Climate Change: Biological Consequences of Global Change with a focus on the Three Pole initiative (of China) with iCCB, WCRP, WMO
1st August, 09:00-12:30 (open to all)
Chair: Zhibin Zhang (Institute of Zoology, Chinese Academy of Sciences, China)
Climate change is imposing great threat to our ecosystems. The symposium will focus on the global impacts of climate change on animals or related disease in the world, including the three-pole regions. Dr. Le Kang will give a presentation on the effects of global warming on grasshoppers in the grassland of the Inner Mongolia plateau in China. Dr. Jenny McGuire will talk about the influence of climate change on terrestrial range shifts of animals. Dr. Boram Lee will speak about the contribution of WMO, WCRP and UN CC to TROP ICSU. Dr. A. Michelle Lawing will introduce a framework that integrates evolutionary information, and another framework for measuring ecosystem level changes. Dr. Yongqin Liu will present findings on the impact of glacier melting on bacterial community composition and diversity in the Tibetan Plateau. Dr. Yvon Le Maho will present the findings of him and his team on how climate change influences the distribution of penguin populations in the Antarctic. After these presentations, participants of this symposium will discuss the future collaborations in studying the impacts of climate change on ecosystems in the three poles.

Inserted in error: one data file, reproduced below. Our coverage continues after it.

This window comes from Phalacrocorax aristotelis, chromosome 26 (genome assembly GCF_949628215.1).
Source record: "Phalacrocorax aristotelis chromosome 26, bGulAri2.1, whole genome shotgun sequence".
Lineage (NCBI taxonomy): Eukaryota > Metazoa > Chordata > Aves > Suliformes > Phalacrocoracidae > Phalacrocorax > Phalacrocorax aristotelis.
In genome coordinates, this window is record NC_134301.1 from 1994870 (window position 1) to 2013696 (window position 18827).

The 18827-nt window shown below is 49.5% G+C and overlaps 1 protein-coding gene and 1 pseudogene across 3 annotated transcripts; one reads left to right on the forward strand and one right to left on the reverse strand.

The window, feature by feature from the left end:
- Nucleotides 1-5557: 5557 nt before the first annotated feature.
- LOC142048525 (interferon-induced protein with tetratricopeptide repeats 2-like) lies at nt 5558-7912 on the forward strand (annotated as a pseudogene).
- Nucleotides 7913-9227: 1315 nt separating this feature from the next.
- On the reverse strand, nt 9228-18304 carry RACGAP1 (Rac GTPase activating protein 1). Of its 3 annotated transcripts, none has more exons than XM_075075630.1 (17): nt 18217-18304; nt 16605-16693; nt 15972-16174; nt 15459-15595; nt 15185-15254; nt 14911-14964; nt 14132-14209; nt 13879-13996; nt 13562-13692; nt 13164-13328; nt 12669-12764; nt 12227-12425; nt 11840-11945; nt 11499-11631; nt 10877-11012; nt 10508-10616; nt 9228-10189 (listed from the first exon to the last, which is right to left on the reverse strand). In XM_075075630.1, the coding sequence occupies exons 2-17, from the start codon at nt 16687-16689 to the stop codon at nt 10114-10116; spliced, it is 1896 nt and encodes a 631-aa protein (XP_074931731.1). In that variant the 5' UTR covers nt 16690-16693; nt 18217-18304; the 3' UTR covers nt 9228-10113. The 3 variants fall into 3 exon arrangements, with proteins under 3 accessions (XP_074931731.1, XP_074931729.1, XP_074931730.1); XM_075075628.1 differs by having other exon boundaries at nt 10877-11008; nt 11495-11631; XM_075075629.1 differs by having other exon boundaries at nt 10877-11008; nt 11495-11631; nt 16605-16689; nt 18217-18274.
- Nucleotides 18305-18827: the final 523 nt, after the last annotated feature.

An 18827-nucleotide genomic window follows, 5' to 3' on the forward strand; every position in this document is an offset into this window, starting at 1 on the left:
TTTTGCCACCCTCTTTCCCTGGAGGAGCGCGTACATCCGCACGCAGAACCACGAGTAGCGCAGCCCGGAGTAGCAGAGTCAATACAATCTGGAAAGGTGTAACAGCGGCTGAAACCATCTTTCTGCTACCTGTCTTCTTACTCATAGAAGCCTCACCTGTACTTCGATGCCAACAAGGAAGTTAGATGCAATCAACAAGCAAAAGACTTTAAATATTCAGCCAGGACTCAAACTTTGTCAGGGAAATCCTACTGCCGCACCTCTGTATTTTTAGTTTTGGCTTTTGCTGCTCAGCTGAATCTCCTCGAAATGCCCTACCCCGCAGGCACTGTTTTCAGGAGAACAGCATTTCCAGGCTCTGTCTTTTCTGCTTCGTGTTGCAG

Speakers and title
1. Le Kang (Institute of Zoology, Chinese Academy of Sciences, China):
Responses of Grasshoppers in Mongolian grasslands to warming
2. Jenny McGuire (Georgia Institute of Technology, USA):
Terrestrial range shifts are amplified by climate change but hindered by human land use and fragmentation: a paleoecological perspective
3. Boram Lee (World Climate Research Programme (WCRP), Geneva, Switzerland):
Value addition to TROP ICSU from WMO, WCRP, UN CC: Learn
Coffee break (10 minutes)
4. A. Michelle Lawing (Texas A&M University, College Station, Texas, USA)
Modeling species and community response to past climate change
5. Tandong Yao, Yongqin Liu (Institute of Tibetan Plateau Research, CAS, China):
Microbes in Glacier on the Tibetan Plateau: Past Present Future
6. Yvon Le Maho (Institut Pluridisciplinaire Hubert Curien, Centre National de la Recherche Scientifique & Université de Strasbourg, France and Centre Scientifique de Monaco, Principauté de Monaco):
The impact of climate change on penguins
Abstracts and information of the speakers
"Responses of Grasshoppers in Mongolian grasslands to warming"
Institute of Zoology, Chinese Academy of Sciences, Beijing 100101, China